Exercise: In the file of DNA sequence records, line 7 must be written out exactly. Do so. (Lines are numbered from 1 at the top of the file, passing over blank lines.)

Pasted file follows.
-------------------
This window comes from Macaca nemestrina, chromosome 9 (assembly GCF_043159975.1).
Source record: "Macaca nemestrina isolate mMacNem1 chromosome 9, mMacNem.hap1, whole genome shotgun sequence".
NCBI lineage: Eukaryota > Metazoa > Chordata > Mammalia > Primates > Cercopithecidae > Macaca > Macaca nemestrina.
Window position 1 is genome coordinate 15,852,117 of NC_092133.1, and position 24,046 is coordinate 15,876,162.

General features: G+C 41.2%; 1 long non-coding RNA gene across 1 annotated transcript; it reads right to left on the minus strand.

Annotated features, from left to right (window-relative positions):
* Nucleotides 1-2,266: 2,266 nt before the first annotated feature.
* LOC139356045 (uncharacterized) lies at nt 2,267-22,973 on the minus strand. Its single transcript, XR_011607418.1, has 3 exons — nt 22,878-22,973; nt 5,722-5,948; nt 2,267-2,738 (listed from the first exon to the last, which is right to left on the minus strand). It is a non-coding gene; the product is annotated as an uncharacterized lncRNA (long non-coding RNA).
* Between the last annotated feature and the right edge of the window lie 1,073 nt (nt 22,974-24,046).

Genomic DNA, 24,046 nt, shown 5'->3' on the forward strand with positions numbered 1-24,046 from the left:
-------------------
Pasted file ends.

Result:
* Nucleotides 1-2,266: 2,266 nt before the first annotated feature.